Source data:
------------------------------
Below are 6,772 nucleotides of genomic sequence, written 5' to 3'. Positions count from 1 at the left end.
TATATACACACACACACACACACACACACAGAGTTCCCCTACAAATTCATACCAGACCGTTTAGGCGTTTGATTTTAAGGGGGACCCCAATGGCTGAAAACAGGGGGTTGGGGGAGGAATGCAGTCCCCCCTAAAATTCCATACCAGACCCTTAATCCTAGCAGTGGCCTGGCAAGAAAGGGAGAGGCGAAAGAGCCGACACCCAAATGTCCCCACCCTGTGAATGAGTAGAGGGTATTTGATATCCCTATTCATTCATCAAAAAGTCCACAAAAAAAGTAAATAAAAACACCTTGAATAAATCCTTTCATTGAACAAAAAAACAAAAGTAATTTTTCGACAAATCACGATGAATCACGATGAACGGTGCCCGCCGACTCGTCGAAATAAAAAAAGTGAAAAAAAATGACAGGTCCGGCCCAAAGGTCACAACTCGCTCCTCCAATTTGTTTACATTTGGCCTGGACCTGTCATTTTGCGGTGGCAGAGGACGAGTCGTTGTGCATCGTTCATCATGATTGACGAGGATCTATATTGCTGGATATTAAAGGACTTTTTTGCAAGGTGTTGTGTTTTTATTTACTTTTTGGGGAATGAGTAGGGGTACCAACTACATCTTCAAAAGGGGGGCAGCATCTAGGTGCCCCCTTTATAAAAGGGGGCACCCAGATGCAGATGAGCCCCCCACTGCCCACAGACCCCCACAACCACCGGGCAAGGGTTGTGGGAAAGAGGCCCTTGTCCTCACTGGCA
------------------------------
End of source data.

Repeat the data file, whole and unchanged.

Below are 6,772 nucleotides of genomic sequence, written 5' to 3'. Positions count from 1 at the left end.
TATATACACACACACACACACACACACACAGAGTTCCCCTACAAATTCATACCAGACCGTTTAGGCGTTTGATTTTAAGGGGGACCCCAATGGCTGAAAACAGGGGGTTGGGGGAGGAATGCAGTCCCCCCTAAAATTCCATACCAGACCCTTAATCCTAGCAGTGGCCTGGCAAGAAAGGGAGAGGCGAAAGAGCCGACACCCAAATGTCCCCACCCTGTGAATGAGTAGAGGGTATTTGATATCCCTATTCATTCATCAAAAAGTCCACAAAAAAAGTAAATAAAAACACCTTGAATAAATCCTTTCATTGAACAAAAAAACAAAAGTAATTTTTCGACAAATCACGATGAATCACGATGAACGGTGCCCGCCGACTCGTCGAAATAAAAAAAGTGAAAAAAAATGACAGGTCCGGCCCAAAGGTCACAACTCGCTCCTCCAATTTGTTTACATTTGGCCTGGACCTGTCATTTTGCGGTGGCAGAGGACGAGTCGTTGTGCATCGTTCATCATGATTGACGAGGATCTATATTGCTGGATATTAAAGGACTTTTTTGCAAGGTGTTGTGTTTTTATTTACTTTTTGGGGAATGAGTAGGGGTACCAACTACATCTTCAAAAGGGGGGCAGCATCTAGGTGCCCCCTTTATAAAAGGGGGCACCCAGATGCAGATGAGCCCCCCACTGCCCACAGACCCCCACAACCACCGGGCAAGGGTTGTGGGAAAGAGGCCCTTGTCCTCACTGGCA